Note from SA Charter Moms: We are proud to share guest posts from hallmonitor covering San Antonio’s public schools.
My journey toward understanding and believing in integrated schools is well-documented. I’ve reported, opined, and emoted publicly. But until now, my personal relationship to integration has been theoretical.
When we signed up our kids for Mark Twain Dual Language Academy, a socioeconomically integrated school in our home district, I was excited . . . and nervous.
One of the ways white, middle class people keep each other from pursuing equity in meaningful ways is to throw up our children as shields. “I’m not sacrificing my kids on the altar of . . . [name your social justice priority].”
And thus, our kids are the primary means of passing on and locking up our wealth, so any hoarding we want to do can be done in the name of their well being.
Even though I know that’s a false idol, the little voice—saying that I was sacrificing my kids—whispered occasionally at night. Told me lies that my kids faced increasing competition. That the world was too dangerous to take chances. That they’d never get into the school of their dreams unless . . .
Thankfully, I had Rucker C. Johnson to shake me out of my opportunity-hoarding eddy of competition, and remind me that other children exist. Other children who, if I believe what I say I believe, are partially mine.
[A note on class and race as they will be used in this blog post: legally, we’ve done everything we can to make them synonymous. They are not, but the overlap is exactly what you’d expect after years of concerted effort. The exceptions do exist, but most schools that are isolated by race tend to be isolated by class as well. So when I read about racial integration, in San Antonio, I take that to mean socioeconomic integration that will yield some degree of racial integration.]
Johnson’s book Children of the Dream was on my summer reading list the moment I heard him speak on the lasting benefits of integration efforts in the 1960s-80s. Those efforts, he explained, were even more effective when accompanied by school finance reform to make sure that schools where resourced equitably, and didn’t just look like the houses in their neighborhoods. Even more interesting, he adds the benefit of Head Start to the mix to show that early childhood education for low income children also enhances the effects of racial integration and school finance reform. In other words, things that work, work even better together.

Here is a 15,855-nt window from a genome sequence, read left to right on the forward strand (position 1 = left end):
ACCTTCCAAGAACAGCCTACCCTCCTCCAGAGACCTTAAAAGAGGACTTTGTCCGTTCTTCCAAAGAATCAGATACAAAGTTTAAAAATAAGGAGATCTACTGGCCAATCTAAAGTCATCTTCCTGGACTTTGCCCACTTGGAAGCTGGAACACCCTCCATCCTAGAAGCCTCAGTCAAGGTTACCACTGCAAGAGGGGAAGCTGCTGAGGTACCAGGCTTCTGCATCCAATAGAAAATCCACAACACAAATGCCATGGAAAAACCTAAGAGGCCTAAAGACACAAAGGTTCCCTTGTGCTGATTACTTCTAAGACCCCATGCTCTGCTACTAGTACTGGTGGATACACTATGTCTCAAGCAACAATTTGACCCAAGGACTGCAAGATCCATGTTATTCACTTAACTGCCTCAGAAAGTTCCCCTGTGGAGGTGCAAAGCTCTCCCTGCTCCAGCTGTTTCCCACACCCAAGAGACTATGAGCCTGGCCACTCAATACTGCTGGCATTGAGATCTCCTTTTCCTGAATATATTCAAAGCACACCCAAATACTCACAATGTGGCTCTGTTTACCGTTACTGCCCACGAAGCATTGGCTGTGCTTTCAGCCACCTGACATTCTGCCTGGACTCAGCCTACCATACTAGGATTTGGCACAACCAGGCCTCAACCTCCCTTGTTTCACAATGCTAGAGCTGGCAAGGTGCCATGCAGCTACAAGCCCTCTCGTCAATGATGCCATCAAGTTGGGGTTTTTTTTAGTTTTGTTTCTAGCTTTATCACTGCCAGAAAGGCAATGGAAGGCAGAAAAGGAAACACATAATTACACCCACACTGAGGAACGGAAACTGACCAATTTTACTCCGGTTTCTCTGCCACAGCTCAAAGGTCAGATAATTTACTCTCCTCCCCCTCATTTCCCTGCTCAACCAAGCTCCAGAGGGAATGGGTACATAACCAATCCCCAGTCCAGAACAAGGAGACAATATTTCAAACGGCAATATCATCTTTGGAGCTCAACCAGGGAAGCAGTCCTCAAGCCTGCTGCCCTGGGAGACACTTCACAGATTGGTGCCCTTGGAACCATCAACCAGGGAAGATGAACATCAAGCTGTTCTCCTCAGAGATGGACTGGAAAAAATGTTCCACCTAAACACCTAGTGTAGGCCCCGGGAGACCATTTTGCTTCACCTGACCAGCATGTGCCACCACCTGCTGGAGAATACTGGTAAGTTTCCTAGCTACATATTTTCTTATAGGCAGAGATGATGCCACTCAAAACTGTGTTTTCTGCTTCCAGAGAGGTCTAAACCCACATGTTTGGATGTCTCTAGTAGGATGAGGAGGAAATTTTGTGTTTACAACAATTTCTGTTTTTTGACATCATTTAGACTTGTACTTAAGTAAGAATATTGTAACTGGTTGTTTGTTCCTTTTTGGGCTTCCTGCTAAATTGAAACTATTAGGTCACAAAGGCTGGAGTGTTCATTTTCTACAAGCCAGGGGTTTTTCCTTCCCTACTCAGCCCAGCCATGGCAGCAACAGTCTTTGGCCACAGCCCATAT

I wore out my highlighter in the first two chapters. At a certain point it stopped mattering, because if you are highlighting every sentence, you might as well just stop. It’s beautifully written, which is unusual for an academic/data book. He also calls out Joe Biden and some other arguments that arose afresh this summer. I hope that, during the Democratic debates, Johnson yelled “buy my book!” at his television.
The research, which is meticulously controlled to find out where student gains actually come from, is compelling. Education is incredibly complex—with family, neighborhood, and the unlimited varieties of children’s personalities—all in play. So correlation and causation are notoriously easy to muddle.
Johnson goes to great lengths to do otherwise.
The fact that he does so told me a couple of things: 1) he knew this would come under intense scrutiny, and 2) he really wanted to know.
Let’s start with number two. If I really want to know what—short of massive societal overhaul— will really help children of color experience opportunity in the same way white children do, it’s going to take some deep analysis. Privilege is complicated, because it is essentially the study of everything (except possibly math, physics, and chemistry). It is psychology, sociology, law, economics, history, literature, rhetoric, architecture, city planning, and on and on. So if you just want to make a righteously angry point, you can just throw a dart and see where it lands, call that the source of all ills and probably be, in part, correct.
If you want to find useful information with actual application potential . . . you have to be meticulous.
Johnson and his data-loving associates also, however, must have known that all of this would come under intense scrutiny, in part because of philanthropic funding, liberal bias, etc. But mostly because people just like dismissing integration, Head Start, and school finance reform. They are solutions that cost us something, so we’d really like them not to work, and to keep our money and our segregated, comfy schools.
Johnson’s meticulous research doesn’t so much tell us what we didn’t know, as much as it keeps us from denying what we do know.
If we didn’t know the importance of money (both direct funds and the effects of wealth carried in by the children themselves) in schools, we wouldn’t pay so much for “meh” houses or drive clear across town for a charter school that subscribes to the “tuition free private school” model. We wouldn’t enlist teams of professionals to get our mediocre students to elite private schools and colleges.